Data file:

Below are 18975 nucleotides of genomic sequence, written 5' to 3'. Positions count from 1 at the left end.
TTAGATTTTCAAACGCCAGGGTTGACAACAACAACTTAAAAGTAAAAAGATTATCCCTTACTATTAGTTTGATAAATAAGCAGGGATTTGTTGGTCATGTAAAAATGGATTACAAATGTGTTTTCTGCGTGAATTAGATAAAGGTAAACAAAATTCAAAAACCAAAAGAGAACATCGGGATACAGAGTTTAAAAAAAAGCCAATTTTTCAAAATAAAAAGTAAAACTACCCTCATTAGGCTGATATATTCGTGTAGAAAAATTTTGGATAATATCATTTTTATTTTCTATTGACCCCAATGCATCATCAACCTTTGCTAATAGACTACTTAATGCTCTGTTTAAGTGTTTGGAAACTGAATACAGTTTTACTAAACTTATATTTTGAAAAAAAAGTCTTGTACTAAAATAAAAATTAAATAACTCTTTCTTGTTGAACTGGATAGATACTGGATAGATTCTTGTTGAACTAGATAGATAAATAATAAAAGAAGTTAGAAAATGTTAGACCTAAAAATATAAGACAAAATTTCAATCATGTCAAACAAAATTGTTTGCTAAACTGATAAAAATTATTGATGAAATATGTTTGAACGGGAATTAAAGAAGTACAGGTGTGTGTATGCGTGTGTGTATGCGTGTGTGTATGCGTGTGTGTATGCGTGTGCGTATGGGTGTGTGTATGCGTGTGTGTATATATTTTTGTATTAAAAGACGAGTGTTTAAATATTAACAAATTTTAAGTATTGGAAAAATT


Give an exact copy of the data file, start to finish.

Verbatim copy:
Below are 18975 nucleotides of genomic sequence, written 5' to 3'. Positions count from 1 at the left end.
TTAGATTTTCAAACGCCAGGGTTGACAACAACAACTTAAAAGTAAAAAGATTATCCCTTACTATTAGTTTGATAAATAAGCAGGGATTTGTTGGTCATGTAAAAATGGATTACAAATGTGTTTTCTGCGTGAATTAGATAAAGGTAAACAAAATTCAAAAACCAAAAGAGAACATCGGGATACAGAGTTTAAAAAAAAGCCAATTTTTCAAAATAAAAAGTAAAACTACCCTCATTAGGCTGATATATTCGTGTAGAAAAATTTTGGATAATATCATTTTTATTTTCTATTGACCCCAATGCATCATCAACCTTTGCTAATAGACTACTTAATGCTCTGTTTAAGTGTTTGGAAACTGAATACAGTTTTACTAAACTTATATTTTGAAAAAAAAGTCTTGTACTAAAATAAAAATTAAATAACTCTTTCTTGTTGAACTGGATAGATACTGGATAGATTCTTGTTGAACTAGATAGATAAATAATAAAAGAAGTTAGAAAATGTTAGACCTAAAAATATAAGACAAAATTTCAATCATGTCAAACAAAATTGTTTGCTAAACTGATAAAAATTATTGATGAAATATGTTTGAACGGGAATTAAAGAAGTACAGGTGTGTGTATGCGTGTGTGTATGCGTGTGTGTATGCGTGTGTGTATGCGTGTGCGTATGGGTGTGTGTATGCGTGTGTGTATATATTTTTGTATTAAAAGACGAGTGTTTAAATATTAACAAATTTTAAGTATTGGAAAAATT